YEARS AGO FOR JULY 1


Today is Sunday, July 1, the 182nd day of 2018. There are 183 days left in the year. This is Canada Day.

ASSOCIATED PRESS

On this day in:

1535: Sir Thomas More goes on trial in England, charged with high treason for rejecting the Oath of Supremacy. (More was convicted, and executed.)

1867: Canada becomes a self-governing dominion of Great Britain as the British North America Act takes effect.

1916: During World War I, France and Britain launch the Somme Offensive against the German army; the 41/2-month battle results in heavy casualties and produces no clear winner.

Dwight D. Eisenhower marries Mary (“Mamie”) Geneva Doud in Denver.

1934: Hollywood begins enforcing its Production Code subjecting motion pictures to censorship review.

1946: The United States explodes a 20-kiloton atomic bomb near Bikini Atoll in the Pacific.

1973: The Drug Enforcement Administration is established.

1980: “O Canada” is proclaimed the national anthem of Canada.

1987: President Ronald Reagan nominates federal appeals court Judge Robert H. Bork to the Supreme Court, setting off a tempestuous confirmation process that ends with Bork’s rejection by the Senate.

1991: President George H.W. Bush nominates federal appeals court Judge Clarence Thomas to the Supreme Court.

Actor Robert Mitchum dies in Santa Barbara, Calif., at age 79.

2002: The world’s first permanent war crimes tribunal, the International Criminal Court, comes into existence.

2013: President Barack Obama, during a visit to Tanzania, brushes aside sharp European criticism, suggesting that all nations spy on one another as the French and Germans express outrage over allegations of U.S. eavesdropping on diplomats from the European Union.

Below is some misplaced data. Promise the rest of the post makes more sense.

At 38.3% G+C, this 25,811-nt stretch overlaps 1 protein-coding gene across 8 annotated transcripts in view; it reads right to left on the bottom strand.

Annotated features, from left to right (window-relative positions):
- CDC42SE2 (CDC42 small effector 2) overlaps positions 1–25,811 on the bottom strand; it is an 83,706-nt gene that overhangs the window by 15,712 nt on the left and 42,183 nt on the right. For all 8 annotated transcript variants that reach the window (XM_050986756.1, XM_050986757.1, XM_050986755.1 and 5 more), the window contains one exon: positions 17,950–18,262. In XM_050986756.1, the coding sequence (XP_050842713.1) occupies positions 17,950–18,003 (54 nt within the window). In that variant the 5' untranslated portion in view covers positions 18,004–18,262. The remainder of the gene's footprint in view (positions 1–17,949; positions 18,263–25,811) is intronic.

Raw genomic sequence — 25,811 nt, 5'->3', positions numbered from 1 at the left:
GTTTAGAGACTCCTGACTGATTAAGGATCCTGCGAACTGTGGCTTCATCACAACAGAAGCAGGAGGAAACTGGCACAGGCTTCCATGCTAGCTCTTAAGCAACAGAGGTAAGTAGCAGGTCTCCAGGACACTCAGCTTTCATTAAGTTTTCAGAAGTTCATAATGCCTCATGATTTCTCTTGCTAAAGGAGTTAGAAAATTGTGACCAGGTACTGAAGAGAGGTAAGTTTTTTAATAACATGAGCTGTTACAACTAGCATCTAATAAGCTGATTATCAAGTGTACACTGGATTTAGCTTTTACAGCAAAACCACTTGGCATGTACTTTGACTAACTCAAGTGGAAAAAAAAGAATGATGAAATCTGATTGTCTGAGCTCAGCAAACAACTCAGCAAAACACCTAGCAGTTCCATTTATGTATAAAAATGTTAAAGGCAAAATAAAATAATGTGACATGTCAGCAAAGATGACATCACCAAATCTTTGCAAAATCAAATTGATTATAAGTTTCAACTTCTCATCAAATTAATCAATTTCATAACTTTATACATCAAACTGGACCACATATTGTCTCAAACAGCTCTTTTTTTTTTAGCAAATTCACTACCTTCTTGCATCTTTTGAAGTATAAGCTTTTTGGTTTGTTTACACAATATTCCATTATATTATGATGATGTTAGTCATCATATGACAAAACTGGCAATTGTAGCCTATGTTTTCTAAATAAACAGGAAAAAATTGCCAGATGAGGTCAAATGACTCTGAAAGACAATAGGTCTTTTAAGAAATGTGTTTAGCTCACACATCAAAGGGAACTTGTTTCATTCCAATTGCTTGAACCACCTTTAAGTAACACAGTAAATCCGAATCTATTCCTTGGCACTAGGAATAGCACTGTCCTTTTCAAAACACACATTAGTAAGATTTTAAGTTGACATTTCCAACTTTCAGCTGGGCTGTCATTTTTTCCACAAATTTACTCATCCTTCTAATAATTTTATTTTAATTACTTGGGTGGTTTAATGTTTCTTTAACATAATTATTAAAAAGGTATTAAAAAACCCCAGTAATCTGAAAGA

VINDICATOR FILES

1993: The 11th District Court of Appeals rules that Thomas Rudge of Fowler should get a new trial after being found guilty of two murders because a member of the Trumbull County jury that convicted him had been heard to say “hang him now” during the trial.

Rudolph A. Schlais, general manager of Packard Electric Division of General Motors, is named a corporate vice president of General Motors Corp.

Liberty Schools Superintendent Grant Dieter, who had filed suit challenging the board of education’s failure to renew his contract, will resign after receiving a $35,000 settlement.

1978: The bodies of William Brainard, 48; his wife, Janice, 45, and their 5-year-old granddaughter, Dawn Waszo, are found in the Brainard’s Gardner-Barclay Road in North Bloomfield. Trumbull County Sheriff Richard Jakmas says a 27-year-old suspect who is armed and should be considered dangerous is being sought.

The Rev. J. Patrick Manning Jr., a member of St. Edward Parish in Youngstown and a graduate of Ursuline High School, will be ordained July 23 in St. Columba Cathedral by Bishop James W. Malone.

Gov. James A. Rhodes signs a bill delaying implementation of a law passed earlier in the year requiring the installation of smoke detectors in certain high- rise buildings.

1968: A plot to assassinate 10 Pennsylvania policemen and two FBI agents emerged during questioning of four men captured after they sought refuge in a Girard home, holding a couple hostage.

The Youngstown Board of Education votes 4-3 to end its bargaining agreement with the Youngstown Education Association, clearing the way for a secret election to choose between the YEA and Youngstown Federation of Teachers.

1943: Four of the 16 men indicted in the second partial report of the state special grand jury investigating gambling and crime in Youngstown are missing.

A new law providing a $50 fine for first-offense jaywalkers is now effective. There’s a fine of $10 to $100 for second offense or 10 days imprisonment or both.

An extensive black market exists in the Mahoning Valley affecting virtually every retail dealer whose supplies have been diminished by rationing. Tavern keepers are paying $45.60 a case for whiskey purchased out of state.

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